Commonsense Christianity

Commonsense Christianity

When You’re Not as Happy as You Wish You Were

posted by Carolyn Henderson

Joy, peace, contentment — we don’t have to wait until we die and go to heaven before we taste these. Enchantment, original oil painting by Steve Henderson; licensed open edition print at Great Big Canvas.

It’s not wrong, unusual, or evil to want to be happy. If it weren’t such a basic human drive, the pursuit of it wouldn’t have been mentioned as an inalienable right in the U.S. Declaration of Independence.

And yes, my Christian friends, I do know that the Declaration of Independence and the Bible are two different publications, and the latter doesn’t specifically mention the pursuit of happiness.

Indeed, if you listened to what some Christians propound, you’d be convinced that the Bible limits itself to discussion on damnation, obedience to authority, and the appalling lack of its readers’ faith. Sometimes I marvel that I ever managed to become a Christian at all.

But we were talking about happiness, which, admittedly, is a difficult thing to attain in a world that does everything to oppose it: loss, separation, anxiety, illness, financial ruin, fear, oppression — this is the norm in which we live, so it’s no wonder that we frequently don’t feel as happy as we could wish.

You Can Freely Ask God for Happiness

But happiness, true happiness, is composed of peace, joy, and contentment, three words that are frequently mentioned in the Bible, and three attributes that we can unapologetically seek from God. Like most things we ask for from God, however, what we eventually get will look different from what we initially want, because His ways really are at variance with, and higher than, ours, and the gifts He gives thereby richer, and deeper than what we expect or can understand.

“Peace I leave with you; my peace I give you. I do not give to you as the world gives. Do not let your hearts be troubled and do not be afraid,” Jesus tells his disciples (including us) in John 14: 27.

From this passage, we derive two major points:

God’s Peace Looks Different

1) Christ’s peace does not look like the “Peace on earth” message emblazoned across reader boards during the Christmas holidays. In so far as discussing an absence of war, that’s not something we’re going to see on earth before Christ returns, especially as many of the mega-businesses and governments calling for it have no actual desire to see it happen. Profits would go down.

Christ’s peace is inner, and individually experienced. Ultimately, it brings to us respite from fear and anxiety.

God’s Peace Isn’t Do-It-Yourself

2) Christ’s peace is a gift, which means that it is not something we can generate ourselves. Peace, faith, contentment, joy — all of these gifts are just that — gifts, and the only one who can give them to us is the Giver.

You cannot manufacture or create peace. Queen Anne’s Lace, original oil painting by Steve Henderson; licensed open edition print at Great Big Canvas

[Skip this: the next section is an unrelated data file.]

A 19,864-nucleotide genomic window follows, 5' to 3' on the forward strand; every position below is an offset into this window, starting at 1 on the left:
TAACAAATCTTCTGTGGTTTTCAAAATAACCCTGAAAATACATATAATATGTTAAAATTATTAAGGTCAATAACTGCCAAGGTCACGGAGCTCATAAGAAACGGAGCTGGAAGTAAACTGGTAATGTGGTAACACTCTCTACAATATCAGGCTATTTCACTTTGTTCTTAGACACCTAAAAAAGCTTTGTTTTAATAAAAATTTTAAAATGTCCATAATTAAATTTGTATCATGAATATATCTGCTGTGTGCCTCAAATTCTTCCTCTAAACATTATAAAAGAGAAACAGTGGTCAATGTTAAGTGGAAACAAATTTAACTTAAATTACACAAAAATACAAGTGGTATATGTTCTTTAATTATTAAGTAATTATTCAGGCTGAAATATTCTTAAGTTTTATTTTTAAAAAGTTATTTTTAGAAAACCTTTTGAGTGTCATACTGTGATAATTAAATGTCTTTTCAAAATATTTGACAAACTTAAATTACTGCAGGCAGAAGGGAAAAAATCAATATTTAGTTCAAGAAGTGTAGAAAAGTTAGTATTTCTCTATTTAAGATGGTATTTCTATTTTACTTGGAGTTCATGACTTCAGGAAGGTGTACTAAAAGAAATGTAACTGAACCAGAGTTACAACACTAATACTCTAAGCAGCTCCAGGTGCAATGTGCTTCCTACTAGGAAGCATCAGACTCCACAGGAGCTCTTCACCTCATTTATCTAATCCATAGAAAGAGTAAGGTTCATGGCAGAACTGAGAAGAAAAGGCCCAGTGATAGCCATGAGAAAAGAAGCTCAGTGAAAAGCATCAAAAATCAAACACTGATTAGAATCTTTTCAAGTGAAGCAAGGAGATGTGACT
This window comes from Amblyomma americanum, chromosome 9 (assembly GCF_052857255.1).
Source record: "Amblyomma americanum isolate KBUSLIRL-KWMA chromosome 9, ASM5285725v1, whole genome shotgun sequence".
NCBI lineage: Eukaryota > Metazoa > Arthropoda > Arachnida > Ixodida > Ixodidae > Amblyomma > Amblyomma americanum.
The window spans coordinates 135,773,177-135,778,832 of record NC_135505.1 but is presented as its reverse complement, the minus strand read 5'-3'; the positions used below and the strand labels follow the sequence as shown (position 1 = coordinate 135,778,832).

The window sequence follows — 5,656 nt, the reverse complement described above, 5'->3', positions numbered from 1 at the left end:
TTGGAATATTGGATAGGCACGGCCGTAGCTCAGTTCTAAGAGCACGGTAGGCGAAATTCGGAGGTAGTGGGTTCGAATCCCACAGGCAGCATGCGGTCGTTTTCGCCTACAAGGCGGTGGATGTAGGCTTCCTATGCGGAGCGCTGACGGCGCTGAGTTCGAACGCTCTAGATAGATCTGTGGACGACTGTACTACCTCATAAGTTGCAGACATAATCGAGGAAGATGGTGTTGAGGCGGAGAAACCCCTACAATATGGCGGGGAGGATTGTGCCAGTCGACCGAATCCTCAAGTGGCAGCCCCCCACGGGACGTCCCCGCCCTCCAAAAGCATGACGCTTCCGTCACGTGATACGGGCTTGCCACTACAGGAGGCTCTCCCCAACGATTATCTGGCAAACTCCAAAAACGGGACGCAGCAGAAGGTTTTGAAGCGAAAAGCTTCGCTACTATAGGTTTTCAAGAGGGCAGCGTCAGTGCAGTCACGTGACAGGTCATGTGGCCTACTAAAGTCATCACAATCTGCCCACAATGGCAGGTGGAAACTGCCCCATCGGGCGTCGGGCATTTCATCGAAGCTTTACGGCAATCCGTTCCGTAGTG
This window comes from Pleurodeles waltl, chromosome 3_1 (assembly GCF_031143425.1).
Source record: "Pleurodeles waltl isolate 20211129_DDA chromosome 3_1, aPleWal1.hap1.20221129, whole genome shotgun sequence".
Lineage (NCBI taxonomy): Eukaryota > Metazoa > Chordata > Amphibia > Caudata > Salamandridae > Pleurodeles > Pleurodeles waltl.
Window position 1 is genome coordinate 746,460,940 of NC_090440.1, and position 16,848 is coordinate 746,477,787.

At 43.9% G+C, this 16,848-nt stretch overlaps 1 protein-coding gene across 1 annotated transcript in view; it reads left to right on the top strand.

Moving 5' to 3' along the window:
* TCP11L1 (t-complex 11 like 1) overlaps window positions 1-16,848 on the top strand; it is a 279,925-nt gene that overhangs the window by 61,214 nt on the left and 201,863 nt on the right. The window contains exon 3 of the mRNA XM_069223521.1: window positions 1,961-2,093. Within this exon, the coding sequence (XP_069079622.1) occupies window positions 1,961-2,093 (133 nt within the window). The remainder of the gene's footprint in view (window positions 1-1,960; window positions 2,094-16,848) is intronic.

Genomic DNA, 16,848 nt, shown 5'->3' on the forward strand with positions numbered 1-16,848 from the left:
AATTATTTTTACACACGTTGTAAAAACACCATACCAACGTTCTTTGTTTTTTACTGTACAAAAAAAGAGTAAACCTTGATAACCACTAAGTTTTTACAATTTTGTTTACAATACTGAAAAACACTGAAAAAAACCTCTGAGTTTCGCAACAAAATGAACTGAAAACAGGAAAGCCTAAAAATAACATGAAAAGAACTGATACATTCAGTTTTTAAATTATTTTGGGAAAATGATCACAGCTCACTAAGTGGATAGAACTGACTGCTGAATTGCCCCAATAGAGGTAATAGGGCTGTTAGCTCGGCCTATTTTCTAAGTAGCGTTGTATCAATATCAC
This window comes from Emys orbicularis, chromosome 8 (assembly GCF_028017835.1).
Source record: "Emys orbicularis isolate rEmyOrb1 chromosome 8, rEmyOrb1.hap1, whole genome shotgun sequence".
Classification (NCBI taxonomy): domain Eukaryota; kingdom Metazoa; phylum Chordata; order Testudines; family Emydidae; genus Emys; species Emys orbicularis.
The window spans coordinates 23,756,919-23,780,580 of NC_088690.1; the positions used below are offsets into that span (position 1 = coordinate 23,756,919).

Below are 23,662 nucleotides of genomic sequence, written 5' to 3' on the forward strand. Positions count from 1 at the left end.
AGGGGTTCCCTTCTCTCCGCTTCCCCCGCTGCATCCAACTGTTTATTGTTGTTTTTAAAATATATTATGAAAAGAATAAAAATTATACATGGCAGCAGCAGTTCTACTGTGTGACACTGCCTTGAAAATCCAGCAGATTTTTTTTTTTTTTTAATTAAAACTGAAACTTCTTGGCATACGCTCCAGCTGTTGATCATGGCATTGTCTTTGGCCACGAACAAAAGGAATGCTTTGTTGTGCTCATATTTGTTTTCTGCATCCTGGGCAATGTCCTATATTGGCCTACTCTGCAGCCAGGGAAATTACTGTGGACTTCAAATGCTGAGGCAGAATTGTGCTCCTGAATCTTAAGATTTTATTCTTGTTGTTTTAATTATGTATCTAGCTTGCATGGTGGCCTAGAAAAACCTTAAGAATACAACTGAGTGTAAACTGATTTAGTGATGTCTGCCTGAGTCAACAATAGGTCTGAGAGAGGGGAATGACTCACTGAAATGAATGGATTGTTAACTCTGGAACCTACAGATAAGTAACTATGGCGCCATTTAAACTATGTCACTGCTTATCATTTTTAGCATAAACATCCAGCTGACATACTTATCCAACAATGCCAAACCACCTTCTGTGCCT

We can’t create them, manufacture them, or assemble them with or without instructions, but too many Christians go through their entire lives lamenting their lack of faith, peace, contentment, and joy, convinced that they can’t even attract God’s interest unless they have control over these issues.

Even when you explain that these are gifts, insecure Christians insist that they’re not good enough to receive them, and that’s why God is holding back. But if our very salvation was given to us before we deserved it, what makes the rest of the journey any different?

“You have been saved, through faith — and this not from yourselves, it is the gift of God — not by works, so that no one can boast,” Paul tells us in Ephesians 2: 8 (by the way, did you notice that the faith doesn’t generate from us?)

Getting What We Deserve?

Within Christian circles, we are quick to note, and remind, that we — and all those nasty pagan reprobates out there — are slimy, creepy, reptilian lizards who deserve the very worst that God can throw at us, but “He is patient . . . not wanting anyone to perish, but everyone to come to repentance.” (2 Peter 3: 9)

If we don’t get the punishment we deserve because God extends His hand of grace to us, then why, after we have grabbed onto that hand, do we expect that we have to please God before He will help us?

If you are unhappy, my friend, the first place you can start is by not vilifying yourself for not being happy enough. While we can grow in contentment by learning to be more thankful than covetous, sometimes life hurts just too much. You would be inhuman if you were not reeling from some of its blows.

Take your bruised and wounded spirit and lay it in God’s hands. His grasp is firm enough to keep your soul from dropping onto the ground, yet gentle enough to not maul, or contuse. Think of a wounded songbird, and how carefully you would cradle it.

“Love (God) is patient, love is kind . . . It is not easily angered, it keeps no record of wrongs . . . It always protects, always trusts, always hopes, always perseveres.” (1 Corinthians 13: 4-7)

Love. Never. Fails.

Thank You

Thank you for joining me at Commonsense Christianity. I have been a Christian for 32 years, spending nearly two-thirds of that time in a complacent fog that enabled me to live each day without really talking to God, listening to God, or believing that He had any impact or interest in my life.